Archaeologists uncover ancient Egyptian temple to discover dozens of lion headed war goddesses ‘warding off evil’

ARCHAEOLOGISTS have discovered 66 statues of an Egyptian war goddess believed to have been warding off evil from Amenhotep III’s temple.

Amenhotep III’s reign, believed to have been between 1386 to 1349 BC, is regarded as the peak of Egypt’s prosperity, power and splendor.

German archaeologists uncovered dozens of statues of the lion-headed goddess Sekhmet in King Amenhotep II’s temple.

German scientists were surprised to discover the statues of goddess Sekhmet, along with during a restoration project in Luxor, the site of the ancient city of Thebes.

They discovered the statues while hunting for a temple wall separating two sites.

Sekhmet, often called “the powerful one” is the daughter of Egyptian sun god Ra and was believed to ward off evil and ill health.

Her influence was so great on the Egyptians that when the first pharaoh of the twelfth dynasty, Amenemhat I, moved the capital of Egypt to Itjtawy, her spiritual centre followed.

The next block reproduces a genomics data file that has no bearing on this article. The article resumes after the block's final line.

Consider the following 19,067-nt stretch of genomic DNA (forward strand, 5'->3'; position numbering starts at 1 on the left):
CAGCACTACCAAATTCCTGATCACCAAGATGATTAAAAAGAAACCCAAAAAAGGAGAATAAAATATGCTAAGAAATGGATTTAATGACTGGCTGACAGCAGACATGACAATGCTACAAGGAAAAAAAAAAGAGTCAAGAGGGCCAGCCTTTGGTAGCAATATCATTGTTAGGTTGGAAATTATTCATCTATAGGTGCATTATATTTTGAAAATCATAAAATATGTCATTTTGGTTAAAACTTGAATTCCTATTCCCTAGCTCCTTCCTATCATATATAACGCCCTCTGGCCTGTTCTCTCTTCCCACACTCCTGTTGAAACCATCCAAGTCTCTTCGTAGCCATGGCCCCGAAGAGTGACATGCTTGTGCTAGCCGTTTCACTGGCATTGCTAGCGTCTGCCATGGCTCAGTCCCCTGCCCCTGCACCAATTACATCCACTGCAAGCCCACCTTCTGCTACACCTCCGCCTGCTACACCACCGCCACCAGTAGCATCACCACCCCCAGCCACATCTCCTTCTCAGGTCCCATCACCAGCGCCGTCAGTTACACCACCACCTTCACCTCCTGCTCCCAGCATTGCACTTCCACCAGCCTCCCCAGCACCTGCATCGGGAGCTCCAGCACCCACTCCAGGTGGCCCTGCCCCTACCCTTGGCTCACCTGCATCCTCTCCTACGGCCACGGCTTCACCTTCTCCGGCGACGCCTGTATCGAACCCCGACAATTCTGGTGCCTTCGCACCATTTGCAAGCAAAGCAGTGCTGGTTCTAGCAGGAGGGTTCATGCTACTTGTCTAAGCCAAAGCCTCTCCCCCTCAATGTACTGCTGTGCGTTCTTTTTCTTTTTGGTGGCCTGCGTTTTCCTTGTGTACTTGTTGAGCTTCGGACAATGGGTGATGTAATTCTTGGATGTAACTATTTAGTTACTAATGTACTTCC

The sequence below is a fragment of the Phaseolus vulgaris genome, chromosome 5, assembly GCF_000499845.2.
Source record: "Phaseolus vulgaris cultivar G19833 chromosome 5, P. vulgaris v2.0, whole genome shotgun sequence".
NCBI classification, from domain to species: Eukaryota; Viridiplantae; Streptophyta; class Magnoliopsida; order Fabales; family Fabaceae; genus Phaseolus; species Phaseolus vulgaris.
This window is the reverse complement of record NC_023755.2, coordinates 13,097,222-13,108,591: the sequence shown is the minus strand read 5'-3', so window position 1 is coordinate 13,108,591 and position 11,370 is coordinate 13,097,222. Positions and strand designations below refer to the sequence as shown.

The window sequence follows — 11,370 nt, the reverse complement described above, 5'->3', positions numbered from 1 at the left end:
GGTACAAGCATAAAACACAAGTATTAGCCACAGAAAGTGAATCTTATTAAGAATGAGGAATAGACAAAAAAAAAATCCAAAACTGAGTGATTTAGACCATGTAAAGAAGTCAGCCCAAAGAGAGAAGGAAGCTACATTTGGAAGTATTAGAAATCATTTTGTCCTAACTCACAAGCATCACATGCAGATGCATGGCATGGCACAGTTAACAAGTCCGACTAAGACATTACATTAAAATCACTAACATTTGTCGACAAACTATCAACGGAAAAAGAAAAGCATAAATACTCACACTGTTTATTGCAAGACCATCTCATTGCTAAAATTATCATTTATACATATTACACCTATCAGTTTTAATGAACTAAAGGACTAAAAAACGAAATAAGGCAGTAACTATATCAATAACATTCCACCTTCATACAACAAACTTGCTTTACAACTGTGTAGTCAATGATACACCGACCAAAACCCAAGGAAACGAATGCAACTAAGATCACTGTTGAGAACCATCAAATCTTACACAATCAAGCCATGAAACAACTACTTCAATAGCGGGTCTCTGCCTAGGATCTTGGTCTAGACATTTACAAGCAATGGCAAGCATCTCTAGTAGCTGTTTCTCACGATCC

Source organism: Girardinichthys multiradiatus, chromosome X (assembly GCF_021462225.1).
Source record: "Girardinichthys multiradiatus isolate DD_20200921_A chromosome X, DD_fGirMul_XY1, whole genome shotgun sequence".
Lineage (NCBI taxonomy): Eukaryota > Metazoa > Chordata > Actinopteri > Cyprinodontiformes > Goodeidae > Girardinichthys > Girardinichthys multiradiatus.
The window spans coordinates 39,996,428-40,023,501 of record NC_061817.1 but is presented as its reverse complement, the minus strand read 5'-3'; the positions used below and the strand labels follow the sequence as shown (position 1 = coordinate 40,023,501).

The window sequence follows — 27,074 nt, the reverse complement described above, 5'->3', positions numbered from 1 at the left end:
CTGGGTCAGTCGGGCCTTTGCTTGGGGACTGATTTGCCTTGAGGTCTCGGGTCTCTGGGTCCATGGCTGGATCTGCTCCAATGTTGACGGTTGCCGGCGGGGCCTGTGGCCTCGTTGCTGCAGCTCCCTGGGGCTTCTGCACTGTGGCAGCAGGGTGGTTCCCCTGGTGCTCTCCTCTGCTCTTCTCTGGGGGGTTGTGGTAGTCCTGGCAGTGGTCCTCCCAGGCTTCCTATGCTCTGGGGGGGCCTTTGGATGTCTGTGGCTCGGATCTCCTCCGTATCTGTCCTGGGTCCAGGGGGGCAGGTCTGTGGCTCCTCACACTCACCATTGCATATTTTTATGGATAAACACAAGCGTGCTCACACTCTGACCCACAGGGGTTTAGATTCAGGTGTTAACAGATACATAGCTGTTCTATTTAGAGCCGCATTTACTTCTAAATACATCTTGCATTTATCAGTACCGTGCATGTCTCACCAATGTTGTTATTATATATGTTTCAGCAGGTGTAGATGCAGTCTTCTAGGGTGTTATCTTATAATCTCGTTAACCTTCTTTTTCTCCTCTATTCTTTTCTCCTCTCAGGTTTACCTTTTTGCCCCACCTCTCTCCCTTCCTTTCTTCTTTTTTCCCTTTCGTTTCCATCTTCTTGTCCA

Some of the statues depict her standing and holding the symbol of life – a sceptre made of papyrus.

Archaeologists uncover a statue of Amenhotep III in Luxor, Egypt.
According to the Ministry of Antiquities, the Egyptian-German archaeological mission working on the temple of King Amenhotep III in Luxor, led by German Egyptologist Hourig Sourouzian has unearthed 66 statues and fragments of statues for Sekhmet, a warrior goddess as well as goddess of healing to the Ancient Egyptians.
Goddess Sekhmet
Researchers with a German archaeological mission in Egypt discovered 66 well-preserved statues of Sekhmet and one of King Amenhotep III near Luxor, the site of the ancient city Thebes.
An illustration of Sekhmet, the goddess with a lion’s head.
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